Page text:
WASHINGTON -- There is a vexed brouhaha going on between two of my favorite conservatives, Rush Limbaugh and Sen. Tom Coburn of the great state of Oklahoma. It has been caused by a mischief-maker by the name of Jeff Greenfield, now working apparently for CBS TV. Greenfield began his TV career as a mischief-maker on the late William F. Buckley's "Firing Line" and continued it on CNN. Now he interviews personages for CBS, but he has not lost his knack for creating a row … or simple confusion.
Shortly after President Barack H. Obama took the oath of office, Greenfield was interviewing Sen. Coburn, whom he stopped in his tracks after the senator genially offered that he wished the new president well and hoped he would "succeed." Greenfield notified the senator that Limbaugh, "probably the most prominent conservative commentator in America," did not wish Obama success. Greenfield quoted Limbaugh as saying, "I know what (Obama) wants to do, and I don't want him to succeed." That sounds as if Rush has gone into kamikaze mode. It sounds downright unpatriotic. Yet it misrepresents what Rush was talking about, and later, on his radio show, Rush explained his point.
All depends on what President Obama "wants to do," and Rush believes he wants to socialize the economy -- the banks, health care, the auto industry, the works. Rush believes that state control of commerce is, well, the road to serfdom, as Friedrich von Hayek put it six decades ago. Since Hayek's time, we have had ample evidence to meditate on the performance of socialism, and such renowned socialist states as India (the soft form of socialism) and China (the rough form of socialism) have discarded it. Both have fashioned their economies around market capitalism and flourished in a way that would have been unthinkable a generation ago.
Capitalism brings prosperity. Since the Reagan Revolution, America has enjoyed a quarter-century of almost unbroken economic growth. There were two brief and shallow recessions, but in modern history, there never has been such a period of prosperity. Now we are in a recession, and it appears it will be neither short nor shallow. That is why I have been drawing attention to the original cause of this recession, namely government. It was government, specifically the Clinton administration, that goaded two government instrumentalities, Freddie Mac and Fannie Mae, to traffic in subprime mortgages and traffic wantonly. The junk mortgages were sold all over the world, often to government-regulated institutions. I stand with the newly elected president in admiring government regulation, at least some government regulation. But this economic mess proves that government regulation is not foolproof. The regulators were human, and humans fall prey to error, as they did in regulating American banks in the 1990s and more recently.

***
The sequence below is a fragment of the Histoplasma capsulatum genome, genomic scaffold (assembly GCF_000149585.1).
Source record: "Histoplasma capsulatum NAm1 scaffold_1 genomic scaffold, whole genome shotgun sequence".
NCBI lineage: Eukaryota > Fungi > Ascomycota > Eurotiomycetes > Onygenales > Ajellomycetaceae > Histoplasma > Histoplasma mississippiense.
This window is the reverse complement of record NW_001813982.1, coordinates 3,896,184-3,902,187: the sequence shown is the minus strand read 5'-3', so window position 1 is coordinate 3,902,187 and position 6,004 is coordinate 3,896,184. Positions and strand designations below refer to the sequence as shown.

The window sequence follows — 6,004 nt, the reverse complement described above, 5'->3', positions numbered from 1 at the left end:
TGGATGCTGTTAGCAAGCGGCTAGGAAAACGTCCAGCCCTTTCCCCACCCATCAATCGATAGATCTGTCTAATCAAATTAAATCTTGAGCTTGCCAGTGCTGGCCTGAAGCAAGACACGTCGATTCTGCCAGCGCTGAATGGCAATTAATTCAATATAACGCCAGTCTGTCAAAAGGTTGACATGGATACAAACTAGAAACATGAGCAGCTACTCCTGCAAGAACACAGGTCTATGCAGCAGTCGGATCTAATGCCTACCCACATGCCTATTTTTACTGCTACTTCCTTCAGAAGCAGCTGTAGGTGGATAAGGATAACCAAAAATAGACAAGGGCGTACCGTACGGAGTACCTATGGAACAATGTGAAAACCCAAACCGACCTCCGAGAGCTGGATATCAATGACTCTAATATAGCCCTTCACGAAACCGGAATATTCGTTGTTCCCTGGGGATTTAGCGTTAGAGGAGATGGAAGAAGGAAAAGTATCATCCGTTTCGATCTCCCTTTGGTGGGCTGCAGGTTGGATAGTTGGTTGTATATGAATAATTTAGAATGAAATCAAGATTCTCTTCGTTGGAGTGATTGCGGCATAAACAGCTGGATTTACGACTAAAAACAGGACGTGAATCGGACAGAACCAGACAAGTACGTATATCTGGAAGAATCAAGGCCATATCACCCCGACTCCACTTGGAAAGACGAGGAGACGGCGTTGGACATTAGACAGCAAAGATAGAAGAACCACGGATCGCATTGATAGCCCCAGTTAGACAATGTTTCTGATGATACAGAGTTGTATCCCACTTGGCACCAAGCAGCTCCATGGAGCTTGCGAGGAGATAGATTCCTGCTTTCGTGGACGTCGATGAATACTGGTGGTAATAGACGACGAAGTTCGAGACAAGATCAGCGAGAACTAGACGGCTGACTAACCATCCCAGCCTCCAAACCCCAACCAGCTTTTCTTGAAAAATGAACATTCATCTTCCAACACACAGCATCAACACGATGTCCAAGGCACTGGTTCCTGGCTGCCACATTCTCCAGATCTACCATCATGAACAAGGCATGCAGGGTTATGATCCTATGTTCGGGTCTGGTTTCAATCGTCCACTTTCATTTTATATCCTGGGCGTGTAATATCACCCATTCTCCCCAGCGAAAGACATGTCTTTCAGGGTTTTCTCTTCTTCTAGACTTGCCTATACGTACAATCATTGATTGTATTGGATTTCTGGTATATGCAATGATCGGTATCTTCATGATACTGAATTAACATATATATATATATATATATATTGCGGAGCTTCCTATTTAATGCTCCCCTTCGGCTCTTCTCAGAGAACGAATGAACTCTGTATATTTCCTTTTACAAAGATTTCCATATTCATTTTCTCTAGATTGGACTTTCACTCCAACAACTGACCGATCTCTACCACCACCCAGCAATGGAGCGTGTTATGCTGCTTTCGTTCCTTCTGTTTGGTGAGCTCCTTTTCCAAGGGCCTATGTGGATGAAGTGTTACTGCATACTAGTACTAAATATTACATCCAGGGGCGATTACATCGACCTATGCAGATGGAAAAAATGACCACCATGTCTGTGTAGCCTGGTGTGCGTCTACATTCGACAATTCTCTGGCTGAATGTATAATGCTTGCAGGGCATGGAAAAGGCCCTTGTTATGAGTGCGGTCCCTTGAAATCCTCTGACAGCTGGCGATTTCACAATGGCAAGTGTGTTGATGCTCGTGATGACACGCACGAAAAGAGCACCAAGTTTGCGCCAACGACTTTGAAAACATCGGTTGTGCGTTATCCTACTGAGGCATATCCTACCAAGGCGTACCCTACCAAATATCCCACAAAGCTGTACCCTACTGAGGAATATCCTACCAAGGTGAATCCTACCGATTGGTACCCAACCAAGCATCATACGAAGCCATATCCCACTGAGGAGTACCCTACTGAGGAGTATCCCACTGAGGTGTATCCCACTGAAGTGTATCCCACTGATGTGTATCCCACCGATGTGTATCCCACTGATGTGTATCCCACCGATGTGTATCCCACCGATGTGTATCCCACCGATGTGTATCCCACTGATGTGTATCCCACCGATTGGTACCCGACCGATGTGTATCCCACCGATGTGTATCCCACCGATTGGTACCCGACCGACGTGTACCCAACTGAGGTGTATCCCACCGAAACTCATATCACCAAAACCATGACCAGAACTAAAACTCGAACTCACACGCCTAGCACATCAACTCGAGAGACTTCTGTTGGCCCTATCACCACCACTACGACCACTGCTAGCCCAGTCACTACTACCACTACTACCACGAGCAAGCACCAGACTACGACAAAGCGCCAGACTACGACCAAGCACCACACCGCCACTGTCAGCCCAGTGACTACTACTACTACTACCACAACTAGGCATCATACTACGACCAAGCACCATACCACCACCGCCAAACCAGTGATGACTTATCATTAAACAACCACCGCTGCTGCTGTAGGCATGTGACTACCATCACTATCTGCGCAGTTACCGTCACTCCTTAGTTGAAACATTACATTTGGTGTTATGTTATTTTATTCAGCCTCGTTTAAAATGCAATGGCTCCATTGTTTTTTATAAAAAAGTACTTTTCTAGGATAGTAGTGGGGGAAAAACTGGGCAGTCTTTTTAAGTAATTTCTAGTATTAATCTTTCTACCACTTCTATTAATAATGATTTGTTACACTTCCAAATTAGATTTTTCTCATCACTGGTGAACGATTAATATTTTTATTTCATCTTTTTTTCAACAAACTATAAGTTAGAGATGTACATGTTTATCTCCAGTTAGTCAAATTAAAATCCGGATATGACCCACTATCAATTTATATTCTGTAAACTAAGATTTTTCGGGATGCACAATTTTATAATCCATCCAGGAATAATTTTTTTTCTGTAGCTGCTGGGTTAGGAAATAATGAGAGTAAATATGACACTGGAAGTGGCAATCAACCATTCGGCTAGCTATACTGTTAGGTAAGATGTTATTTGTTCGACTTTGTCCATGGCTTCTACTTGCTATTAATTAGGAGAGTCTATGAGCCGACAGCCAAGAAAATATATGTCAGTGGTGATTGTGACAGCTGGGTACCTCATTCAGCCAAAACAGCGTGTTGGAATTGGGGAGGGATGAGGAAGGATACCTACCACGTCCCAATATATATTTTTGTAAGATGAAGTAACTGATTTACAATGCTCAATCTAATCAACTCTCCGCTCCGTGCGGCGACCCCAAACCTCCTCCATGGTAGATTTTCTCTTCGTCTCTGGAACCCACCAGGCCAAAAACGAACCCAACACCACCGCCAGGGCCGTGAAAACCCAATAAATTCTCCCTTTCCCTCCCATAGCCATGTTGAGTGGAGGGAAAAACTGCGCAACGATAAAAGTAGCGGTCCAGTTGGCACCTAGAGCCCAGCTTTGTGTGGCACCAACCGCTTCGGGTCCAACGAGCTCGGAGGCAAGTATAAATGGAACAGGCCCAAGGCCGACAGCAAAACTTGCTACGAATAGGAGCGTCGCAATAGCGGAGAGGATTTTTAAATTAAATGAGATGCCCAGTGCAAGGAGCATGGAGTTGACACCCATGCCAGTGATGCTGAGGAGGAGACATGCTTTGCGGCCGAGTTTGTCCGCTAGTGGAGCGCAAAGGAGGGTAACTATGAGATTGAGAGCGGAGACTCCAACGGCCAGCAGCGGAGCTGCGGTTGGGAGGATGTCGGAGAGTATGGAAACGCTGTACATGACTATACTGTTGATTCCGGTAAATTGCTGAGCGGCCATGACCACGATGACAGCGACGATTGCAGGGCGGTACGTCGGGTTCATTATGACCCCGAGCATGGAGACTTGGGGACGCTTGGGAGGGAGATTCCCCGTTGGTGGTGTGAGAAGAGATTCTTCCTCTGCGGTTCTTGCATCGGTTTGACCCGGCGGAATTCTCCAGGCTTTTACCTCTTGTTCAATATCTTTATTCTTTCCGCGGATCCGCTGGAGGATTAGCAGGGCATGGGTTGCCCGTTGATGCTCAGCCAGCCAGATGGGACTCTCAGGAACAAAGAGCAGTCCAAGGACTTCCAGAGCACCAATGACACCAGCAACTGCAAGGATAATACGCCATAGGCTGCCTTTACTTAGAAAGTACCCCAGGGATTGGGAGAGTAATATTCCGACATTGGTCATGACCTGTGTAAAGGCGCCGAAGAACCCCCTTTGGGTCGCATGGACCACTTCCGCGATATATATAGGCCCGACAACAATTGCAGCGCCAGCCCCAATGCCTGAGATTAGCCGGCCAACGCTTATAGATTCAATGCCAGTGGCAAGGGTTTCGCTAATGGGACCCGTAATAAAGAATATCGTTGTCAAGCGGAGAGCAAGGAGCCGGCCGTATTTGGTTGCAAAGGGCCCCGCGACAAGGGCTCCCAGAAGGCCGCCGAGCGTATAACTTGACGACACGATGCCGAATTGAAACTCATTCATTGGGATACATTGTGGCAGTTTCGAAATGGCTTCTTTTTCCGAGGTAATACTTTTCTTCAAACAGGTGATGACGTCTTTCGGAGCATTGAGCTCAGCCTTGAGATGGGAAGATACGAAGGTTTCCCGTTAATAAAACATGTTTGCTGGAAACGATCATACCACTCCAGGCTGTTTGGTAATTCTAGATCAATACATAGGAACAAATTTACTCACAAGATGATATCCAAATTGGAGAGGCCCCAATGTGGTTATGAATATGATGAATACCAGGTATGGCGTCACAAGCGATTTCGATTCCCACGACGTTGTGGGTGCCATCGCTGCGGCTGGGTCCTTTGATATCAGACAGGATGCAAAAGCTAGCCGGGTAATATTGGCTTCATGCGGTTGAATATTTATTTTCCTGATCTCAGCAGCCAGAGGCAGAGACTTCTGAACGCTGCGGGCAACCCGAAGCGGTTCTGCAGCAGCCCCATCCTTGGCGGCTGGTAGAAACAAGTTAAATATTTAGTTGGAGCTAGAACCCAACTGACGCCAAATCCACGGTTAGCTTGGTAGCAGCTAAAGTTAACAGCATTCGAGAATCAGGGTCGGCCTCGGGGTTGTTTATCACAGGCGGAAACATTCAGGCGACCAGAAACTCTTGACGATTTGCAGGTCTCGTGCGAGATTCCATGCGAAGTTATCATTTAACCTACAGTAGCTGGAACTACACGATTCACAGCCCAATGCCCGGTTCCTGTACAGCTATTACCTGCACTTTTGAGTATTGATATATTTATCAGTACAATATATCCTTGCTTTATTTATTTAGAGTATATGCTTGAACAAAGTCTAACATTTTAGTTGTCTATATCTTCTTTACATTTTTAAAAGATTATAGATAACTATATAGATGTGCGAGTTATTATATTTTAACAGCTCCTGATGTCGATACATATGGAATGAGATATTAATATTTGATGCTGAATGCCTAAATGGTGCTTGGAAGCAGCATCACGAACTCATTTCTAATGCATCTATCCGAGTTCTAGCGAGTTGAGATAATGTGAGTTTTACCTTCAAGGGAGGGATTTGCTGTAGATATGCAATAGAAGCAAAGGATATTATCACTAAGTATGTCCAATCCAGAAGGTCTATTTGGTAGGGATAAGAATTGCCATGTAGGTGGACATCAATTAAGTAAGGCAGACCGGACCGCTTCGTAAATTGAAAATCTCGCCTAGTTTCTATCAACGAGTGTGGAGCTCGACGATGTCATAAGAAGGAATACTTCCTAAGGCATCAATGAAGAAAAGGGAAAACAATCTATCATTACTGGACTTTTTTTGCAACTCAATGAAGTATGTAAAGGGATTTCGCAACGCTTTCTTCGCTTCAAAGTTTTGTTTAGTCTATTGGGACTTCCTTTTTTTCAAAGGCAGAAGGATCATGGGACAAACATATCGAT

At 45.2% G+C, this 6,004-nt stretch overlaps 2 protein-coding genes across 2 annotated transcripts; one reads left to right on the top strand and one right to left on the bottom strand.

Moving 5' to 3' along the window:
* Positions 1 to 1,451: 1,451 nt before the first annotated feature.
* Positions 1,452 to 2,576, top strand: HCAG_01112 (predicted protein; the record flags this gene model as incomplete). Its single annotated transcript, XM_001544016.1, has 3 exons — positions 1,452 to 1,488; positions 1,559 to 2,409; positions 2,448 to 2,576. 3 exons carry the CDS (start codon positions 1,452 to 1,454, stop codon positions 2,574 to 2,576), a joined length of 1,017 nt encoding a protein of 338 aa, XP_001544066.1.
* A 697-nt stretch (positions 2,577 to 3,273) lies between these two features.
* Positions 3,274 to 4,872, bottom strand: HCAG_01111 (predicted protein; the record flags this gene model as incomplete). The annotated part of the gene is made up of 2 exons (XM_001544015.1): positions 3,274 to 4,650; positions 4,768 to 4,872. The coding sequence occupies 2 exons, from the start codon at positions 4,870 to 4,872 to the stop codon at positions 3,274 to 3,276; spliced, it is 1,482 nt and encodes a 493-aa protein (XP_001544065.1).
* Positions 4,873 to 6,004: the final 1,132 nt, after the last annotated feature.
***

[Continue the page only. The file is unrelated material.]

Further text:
So once again, Rush is right. Socialism is a menace to freedom and to prosperity. If President Obama nationalizes as extensively as some of his supporters are advocating, I will be against him, too. Fortifying the banking system and buying up troubled assets is wise and, as was seen in the late 1980s rescue of the troubled savings and loan associations, is effective. The president's proposed giant stimulus program is another matter. We have tried such programs in the past. They are ineffective, breed corruption, and leave in their wake inflation.
Yet for my part, I am willing to give the new president the benefit of the doubt. In his fine and workmanlike speech, he spoke out for markets, saying their capacity "to generate wealth and expand freedom is unmatched." There was a day not so long ago when liberals denied markets even existed. The great advocate of the mixed economy John Kenneth Galbraith, who late in life identified himself as a socialist, jeered at the very idea of a market, joking that he could not see it or touch it. Well, most educated people now recognize the existence of markets and their indispensability to economic prosperity. I say let us give the new president an opportunity to show us what he knows about markets.
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